This Monday, Tony’s not so much moaning, as musing on fear and being frightened …
“The fear of death follows from the fear of life. A man who lives fully is prepared to die at any time”
Frightened to Death?
Last Sunday evening, around midnight, I was scared witless. Reception at my base in Jerusalem had ordered my car and they told me there would be a fee of three hundred shekels (£60) .The drive to Ben Gurion airport in Tel Aviv would last around forty minutes.
As we left, the enormous driver asked me if I had the money. After confirming that I did, he said “cash or card?”. My response of cash led to him saying, “three hundred and fifty shekels.” Whereupon, despite the fact we were hitting the desert roads and he was driving rapidly, we had a debate on the price. And then he began to get angry. The issue for me was that I had run out of money because Jerusalem has very few cash machines. I was staying at a private club which offered no cash facilities.
He now informed me he was Jordanian. I decided to commit the forty shekels I was keeping for airport fees to my safety and said I would pay three hundred and forty shekels. He just seemed to be getting more worked-up. As we neared the outskirts of Tel Aviv, we reached a Toll station wherein a number of heavily armed Israeli police were positioned. The car slowed and I seriously considered throwing myself out of the vehicle. I didn’t. We reached terminal three, out I jumped, handed him the three hundred shekels and was searching for the forty extra, when he said “thank you, Sir,” and drove off!
Different Types Of Fear
As we flew back to Luton I pondered about fear. How many times had I been scared? Many years ago, I was captaining a rugby side, Midland Colts against Leicestershire. They had a huge brute playing at number eight. He had put one of our players off the pitch and kicked another in the head. My team looked to me to act. At a line-out the chance came and I hit him with probably the best punch I ever landed on the rugby pitch. He just shook his head and carried on. I spent the remaining thirty minutes of the game trying to avoid him.
Foreign lorry drivers scare me. Travelling south down the M1 in a fifty mile an hour restricted section, I was in the middle lane travelling at 49mph when a lorry behind me touched my back bumper. Both the other lanes were congested. He literally pushed me along and there was nothing I could do. Finally, I was finally able to escape him. It was a Polish driver.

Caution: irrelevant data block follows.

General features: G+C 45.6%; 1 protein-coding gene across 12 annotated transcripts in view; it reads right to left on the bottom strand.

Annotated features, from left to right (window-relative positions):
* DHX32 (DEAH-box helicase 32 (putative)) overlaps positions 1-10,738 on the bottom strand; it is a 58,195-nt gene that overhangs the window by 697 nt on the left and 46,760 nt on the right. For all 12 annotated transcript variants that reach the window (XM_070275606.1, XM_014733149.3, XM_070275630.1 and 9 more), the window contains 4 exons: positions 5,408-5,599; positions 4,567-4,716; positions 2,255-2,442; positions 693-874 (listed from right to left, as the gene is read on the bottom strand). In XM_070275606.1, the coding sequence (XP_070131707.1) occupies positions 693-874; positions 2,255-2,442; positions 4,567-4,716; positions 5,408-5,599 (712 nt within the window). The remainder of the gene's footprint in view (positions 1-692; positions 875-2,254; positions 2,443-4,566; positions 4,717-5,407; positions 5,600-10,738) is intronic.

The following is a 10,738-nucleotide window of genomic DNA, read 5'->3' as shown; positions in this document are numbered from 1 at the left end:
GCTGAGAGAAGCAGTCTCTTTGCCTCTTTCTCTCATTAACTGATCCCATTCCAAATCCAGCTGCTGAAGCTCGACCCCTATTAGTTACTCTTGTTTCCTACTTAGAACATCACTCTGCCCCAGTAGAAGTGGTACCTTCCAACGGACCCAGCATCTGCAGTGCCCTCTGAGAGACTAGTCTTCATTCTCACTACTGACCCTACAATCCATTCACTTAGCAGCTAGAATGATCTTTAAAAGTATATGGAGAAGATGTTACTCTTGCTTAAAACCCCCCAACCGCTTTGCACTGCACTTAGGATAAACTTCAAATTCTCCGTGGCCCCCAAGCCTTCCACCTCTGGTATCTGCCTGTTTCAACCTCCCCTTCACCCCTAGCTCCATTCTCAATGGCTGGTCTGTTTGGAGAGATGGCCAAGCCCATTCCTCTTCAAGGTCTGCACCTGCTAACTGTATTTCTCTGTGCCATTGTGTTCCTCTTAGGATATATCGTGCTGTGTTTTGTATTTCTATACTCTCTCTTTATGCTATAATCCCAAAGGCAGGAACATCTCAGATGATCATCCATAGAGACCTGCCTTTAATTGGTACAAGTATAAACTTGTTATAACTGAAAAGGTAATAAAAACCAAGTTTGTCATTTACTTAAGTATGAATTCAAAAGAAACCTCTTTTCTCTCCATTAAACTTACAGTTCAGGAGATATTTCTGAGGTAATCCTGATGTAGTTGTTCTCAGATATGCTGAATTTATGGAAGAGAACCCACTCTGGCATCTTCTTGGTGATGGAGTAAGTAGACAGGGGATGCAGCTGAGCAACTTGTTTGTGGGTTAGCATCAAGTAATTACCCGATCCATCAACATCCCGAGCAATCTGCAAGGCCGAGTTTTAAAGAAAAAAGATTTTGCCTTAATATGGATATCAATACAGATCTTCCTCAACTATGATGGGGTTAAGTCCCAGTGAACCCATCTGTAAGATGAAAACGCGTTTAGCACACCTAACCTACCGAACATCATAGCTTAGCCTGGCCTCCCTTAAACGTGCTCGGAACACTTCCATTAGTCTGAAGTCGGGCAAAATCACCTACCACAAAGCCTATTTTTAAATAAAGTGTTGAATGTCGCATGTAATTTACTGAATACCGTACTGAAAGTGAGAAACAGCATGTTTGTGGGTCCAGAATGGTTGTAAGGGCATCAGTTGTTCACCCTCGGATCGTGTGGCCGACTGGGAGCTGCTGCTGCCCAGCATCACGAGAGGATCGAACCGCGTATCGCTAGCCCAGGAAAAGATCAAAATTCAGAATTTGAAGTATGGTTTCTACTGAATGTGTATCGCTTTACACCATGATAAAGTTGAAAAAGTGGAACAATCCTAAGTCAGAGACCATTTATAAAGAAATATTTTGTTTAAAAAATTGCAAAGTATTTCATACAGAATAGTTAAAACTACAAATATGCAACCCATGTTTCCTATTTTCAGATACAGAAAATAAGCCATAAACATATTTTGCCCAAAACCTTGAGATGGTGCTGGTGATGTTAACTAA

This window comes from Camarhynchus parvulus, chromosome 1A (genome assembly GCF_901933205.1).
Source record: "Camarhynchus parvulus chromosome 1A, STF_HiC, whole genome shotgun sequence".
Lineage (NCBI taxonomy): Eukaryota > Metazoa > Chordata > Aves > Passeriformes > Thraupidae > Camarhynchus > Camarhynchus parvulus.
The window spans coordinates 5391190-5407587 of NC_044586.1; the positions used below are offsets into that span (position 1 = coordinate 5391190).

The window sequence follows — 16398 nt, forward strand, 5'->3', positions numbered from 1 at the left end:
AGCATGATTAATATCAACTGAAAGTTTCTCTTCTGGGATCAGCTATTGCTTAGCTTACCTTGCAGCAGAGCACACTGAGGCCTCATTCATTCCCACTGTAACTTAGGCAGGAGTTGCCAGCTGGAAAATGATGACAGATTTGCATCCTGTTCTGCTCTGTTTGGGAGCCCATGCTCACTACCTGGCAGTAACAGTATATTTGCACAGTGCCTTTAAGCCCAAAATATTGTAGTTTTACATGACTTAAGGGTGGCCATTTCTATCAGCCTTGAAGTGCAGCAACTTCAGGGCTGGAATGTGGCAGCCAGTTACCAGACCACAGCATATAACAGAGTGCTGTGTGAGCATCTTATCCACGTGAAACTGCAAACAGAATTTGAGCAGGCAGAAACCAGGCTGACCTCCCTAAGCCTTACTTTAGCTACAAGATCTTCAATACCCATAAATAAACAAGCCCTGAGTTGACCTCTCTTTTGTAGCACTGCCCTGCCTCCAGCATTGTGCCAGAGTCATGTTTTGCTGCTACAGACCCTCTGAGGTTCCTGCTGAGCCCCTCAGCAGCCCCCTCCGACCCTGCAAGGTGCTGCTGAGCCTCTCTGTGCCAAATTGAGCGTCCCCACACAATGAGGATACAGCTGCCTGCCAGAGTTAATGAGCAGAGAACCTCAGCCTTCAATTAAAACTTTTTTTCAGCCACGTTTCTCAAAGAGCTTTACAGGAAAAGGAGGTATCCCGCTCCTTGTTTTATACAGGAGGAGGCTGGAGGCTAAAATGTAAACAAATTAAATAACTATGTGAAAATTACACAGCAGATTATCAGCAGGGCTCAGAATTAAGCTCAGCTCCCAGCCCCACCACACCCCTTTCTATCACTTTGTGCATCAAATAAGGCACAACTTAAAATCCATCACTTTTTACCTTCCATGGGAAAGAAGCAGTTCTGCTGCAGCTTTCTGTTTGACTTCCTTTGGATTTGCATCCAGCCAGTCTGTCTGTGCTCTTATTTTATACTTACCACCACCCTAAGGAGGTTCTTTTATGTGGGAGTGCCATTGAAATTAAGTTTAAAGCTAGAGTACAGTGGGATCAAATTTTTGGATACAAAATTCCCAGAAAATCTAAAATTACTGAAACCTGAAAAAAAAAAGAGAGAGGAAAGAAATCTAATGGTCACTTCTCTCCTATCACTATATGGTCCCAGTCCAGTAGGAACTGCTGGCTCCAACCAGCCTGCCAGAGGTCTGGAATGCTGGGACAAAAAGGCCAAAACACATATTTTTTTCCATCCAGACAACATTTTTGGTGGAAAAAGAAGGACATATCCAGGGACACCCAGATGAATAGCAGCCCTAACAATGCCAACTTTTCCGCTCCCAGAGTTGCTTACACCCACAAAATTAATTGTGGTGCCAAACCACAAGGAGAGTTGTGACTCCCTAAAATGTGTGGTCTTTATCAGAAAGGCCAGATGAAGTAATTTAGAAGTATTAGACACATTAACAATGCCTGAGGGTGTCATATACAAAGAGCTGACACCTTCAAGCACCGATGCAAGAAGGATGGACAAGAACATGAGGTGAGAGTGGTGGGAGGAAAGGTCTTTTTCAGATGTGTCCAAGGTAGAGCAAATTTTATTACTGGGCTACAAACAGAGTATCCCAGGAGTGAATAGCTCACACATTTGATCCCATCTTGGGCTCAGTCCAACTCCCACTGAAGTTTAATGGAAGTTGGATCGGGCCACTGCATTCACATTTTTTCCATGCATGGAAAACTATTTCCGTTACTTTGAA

My generation escaped conscription and so I have never had to fight in a war. The above are examples of physical fear. Far worse have been psychological tensions. When working in a Government based office many years ago there was a woman called Pam. She was frighteningly intelligent, verbal and had extreme mood swings. You never knew who was coming through the door. She just didn’t care. One day I had put a personal stamped letter in the post try. Having recognised my hand-writing, she picked it up, tore it in half, threw it at me and said to the whole office, “don’t use the post for personal items.” I began to lose sleep worrying about her.
In business, cashflow management is pretty scary. The collapse of British Steel this week will have left huge numbers of SMEs (small and medium enterprises) calculating their problems as they are not paid. It always amuses me that every newly appointed Government business minister announces that they will sort out late payment of bills. They never do which is no surprise as Government departments are some of the worst offenders.
The other seriously scary person is the editor of this column: Kathryn. Early on in our growing relationship, she emailed me and asked if I could make my Monday Moan column more interesting.
So now I write, press ‘send’, wait and worry myself witless as to whether I will be published on the Monday.
Off to take the pills…..
Editor’s Note: Fee Fi Fo Fum, I smell the blood of an Englishman…….